In conclusion, we suggest that MPC-polymer coating in the oral cavity may suppress the oral bacterial adhesion. We believe that MPC-polymer is a potent compound for the control of oral microflora to prevent oral infection including dental caries, periodontal diseases, and halitosis. In this study, we focused on the oral bacterial adherence after MPC-polymer treatment. To know the initial microorganism recovery after the intervention, we will evaluate the clinical oral health status including the status of tongue coating.

As MPC-polymer treatment protected human oral keratinocytes from the damage induced by CPC [33], MPC-polymer can be used for the purpose on the protection from the damage of oral mucosa in combination with other commercially available disinfectants.

Notes

Acknowledgements

The authors thank Dr. T. Amoh (Tokushima University), Mr. Y. Matsushita (Tokushima University), and Mr. H. Motoyama (Tokushima University) for the data analysis in this study.

Funding

This work was supported by the Japanese Society for the Promotion of Science (JSPS) KAKENHI Grants No. 16 K21198 and NOF corporation.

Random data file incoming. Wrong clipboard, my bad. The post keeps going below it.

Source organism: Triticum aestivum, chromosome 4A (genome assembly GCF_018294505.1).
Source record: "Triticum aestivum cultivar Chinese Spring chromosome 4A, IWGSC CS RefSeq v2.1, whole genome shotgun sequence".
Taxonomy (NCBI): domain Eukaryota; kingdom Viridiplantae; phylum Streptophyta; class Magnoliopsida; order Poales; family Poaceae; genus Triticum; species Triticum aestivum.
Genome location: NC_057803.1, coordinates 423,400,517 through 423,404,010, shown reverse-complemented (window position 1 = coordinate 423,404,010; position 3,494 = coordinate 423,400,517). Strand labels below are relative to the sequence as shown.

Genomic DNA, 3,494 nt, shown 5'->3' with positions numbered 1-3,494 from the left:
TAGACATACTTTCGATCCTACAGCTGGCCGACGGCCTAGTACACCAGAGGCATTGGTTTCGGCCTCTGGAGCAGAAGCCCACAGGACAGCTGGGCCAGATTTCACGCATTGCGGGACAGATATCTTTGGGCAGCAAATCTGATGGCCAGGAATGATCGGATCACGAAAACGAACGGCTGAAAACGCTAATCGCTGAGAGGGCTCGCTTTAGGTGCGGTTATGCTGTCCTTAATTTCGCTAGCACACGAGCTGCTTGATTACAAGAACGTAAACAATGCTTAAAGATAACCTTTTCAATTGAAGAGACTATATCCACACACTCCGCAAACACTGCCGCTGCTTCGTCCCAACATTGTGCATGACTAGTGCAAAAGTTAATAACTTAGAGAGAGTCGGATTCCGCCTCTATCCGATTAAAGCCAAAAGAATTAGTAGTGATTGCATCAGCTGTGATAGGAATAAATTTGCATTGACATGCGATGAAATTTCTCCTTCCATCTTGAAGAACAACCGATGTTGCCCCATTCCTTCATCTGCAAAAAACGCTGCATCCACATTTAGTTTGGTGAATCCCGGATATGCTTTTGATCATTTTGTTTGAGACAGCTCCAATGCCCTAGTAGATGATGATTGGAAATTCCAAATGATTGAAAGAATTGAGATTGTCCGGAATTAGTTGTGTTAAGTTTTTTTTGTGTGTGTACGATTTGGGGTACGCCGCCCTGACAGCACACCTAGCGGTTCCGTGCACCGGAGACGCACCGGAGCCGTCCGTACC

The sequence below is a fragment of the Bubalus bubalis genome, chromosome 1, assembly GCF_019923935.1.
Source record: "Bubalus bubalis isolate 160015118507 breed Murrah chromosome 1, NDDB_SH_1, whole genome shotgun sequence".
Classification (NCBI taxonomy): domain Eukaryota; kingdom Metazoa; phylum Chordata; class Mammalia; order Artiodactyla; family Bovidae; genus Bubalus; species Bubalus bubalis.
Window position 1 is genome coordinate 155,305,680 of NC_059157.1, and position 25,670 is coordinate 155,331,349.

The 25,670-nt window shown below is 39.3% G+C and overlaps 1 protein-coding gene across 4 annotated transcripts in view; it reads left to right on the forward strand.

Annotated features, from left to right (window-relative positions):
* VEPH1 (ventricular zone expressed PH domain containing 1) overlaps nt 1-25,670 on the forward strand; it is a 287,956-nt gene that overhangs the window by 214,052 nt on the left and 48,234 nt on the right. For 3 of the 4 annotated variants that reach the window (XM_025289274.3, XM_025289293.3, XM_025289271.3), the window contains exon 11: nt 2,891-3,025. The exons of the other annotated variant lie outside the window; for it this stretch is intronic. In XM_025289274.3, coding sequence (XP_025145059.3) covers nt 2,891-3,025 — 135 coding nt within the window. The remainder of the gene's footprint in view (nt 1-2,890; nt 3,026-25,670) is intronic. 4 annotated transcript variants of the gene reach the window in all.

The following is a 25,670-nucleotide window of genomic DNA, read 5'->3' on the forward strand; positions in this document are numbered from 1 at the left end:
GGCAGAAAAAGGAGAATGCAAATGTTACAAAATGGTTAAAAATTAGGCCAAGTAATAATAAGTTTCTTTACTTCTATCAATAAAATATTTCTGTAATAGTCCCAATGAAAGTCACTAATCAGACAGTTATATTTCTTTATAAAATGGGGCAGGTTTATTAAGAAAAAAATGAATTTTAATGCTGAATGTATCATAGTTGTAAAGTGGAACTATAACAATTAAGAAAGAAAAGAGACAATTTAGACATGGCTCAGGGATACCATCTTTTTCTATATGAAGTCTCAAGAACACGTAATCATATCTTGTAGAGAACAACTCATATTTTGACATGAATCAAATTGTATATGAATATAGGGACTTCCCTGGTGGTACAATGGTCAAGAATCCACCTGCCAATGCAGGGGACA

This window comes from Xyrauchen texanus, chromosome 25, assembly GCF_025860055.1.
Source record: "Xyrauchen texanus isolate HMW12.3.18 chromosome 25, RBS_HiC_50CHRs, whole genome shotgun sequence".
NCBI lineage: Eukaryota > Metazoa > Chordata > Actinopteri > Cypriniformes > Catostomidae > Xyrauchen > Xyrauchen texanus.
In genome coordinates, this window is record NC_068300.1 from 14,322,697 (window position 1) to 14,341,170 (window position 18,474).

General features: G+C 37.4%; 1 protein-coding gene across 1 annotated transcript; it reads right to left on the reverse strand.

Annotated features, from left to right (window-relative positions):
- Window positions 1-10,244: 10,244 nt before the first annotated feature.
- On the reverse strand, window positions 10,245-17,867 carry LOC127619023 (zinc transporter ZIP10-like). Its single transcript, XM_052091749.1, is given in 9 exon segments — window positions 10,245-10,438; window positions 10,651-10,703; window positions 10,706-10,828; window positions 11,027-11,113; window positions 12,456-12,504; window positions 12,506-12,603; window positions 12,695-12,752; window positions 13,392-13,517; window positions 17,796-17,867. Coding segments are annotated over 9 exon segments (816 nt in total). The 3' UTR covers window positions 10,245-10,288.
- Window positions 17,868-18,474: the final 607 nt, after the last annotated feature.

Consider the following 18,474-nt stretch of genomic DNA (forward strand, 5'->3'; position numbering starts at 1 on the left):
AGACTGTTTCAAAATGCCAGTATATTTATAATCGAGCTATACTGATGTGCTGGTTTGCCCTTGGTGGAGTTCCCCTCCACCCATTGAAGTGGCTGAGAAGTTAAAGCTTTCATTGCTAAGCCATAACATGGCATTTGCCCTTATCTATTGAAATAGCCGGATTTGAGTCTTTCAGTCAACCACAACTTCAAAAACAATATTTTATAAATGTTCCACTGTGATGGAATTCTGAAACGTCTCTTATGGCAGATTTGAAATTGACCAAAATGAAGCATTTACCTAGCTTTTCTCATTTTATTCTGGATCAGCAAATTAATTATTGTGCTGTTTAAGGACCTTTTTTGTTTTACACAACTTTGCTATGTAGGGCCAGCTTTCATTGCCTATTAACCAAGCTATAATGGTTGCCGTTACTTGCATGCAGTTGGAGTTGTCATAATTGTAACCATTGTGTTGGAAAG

Compliance with ethical standards

Conflict of interest

The authors declare that they have no conflict of interest.

Ethical approval

All procedures performed in studies involving human participants were in accordance with the ethical standards of the institutional research committee and with the 1964 Helsinki Declaration and its later amendments or comparable ethical standards.

Informed consent

Informed consent was obtained from all individual participants included in the study.

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Authors and Affiliations

  • Natsumi Fujiwara
    • 1
    • 2
  • Hiromichi Yumoto
    • 3
  • Koji Miyamoto
    • 4
  • Katsuhiko Hirota
    • 1
    • 5
  • Hiromi Nakae
    • 6
    • 7
  • Saya Tanaka
    • 8
  • Keiji Murakami
    • 1
  • Yasusei Kudo
    • 9
  • Kazumi Ozaki
    • 2
  • Yoichiro Miyake
    • 1
    • 7
  1. 1.Department of Oral MicrobiologyTokushima University Graduate School of Biomedical SciencesTokushimaJapan
  2. 2.Department of Oral Healthcare PromotionTokushima University Graduate School of Biomedical SciencesTokushimaJapan
  3. 3.Department of Periodontology and EndodontologyTokushima University Graduate School of Biomedical SciencesTokushimaJapan
  4. 4.Life Science Products Division, NOF CorporationTokyoJapan
  5. 5.Department of Medical Hygiene, Dental Hygiene CourseKochi Gakuen CollegeKochiJapan
  6. 6.Department of Hygiene and Oral Health ScienceTokushima University Graduate School of Biomedical SciencesTokushimaJapan
  7. 7.Department of Oral Health Sciences, Faculty of Health and WelfareTokushima Bunri UniversityTokushimaJapan
  8. 8.School of Oral Health and WelfareTokushima University Faculty of DentistryTokushimaJapan
  9. 9.Department of Oral Molecular PathologyTokushima University Graduate School of Biomedical SciencesTokushimaJapan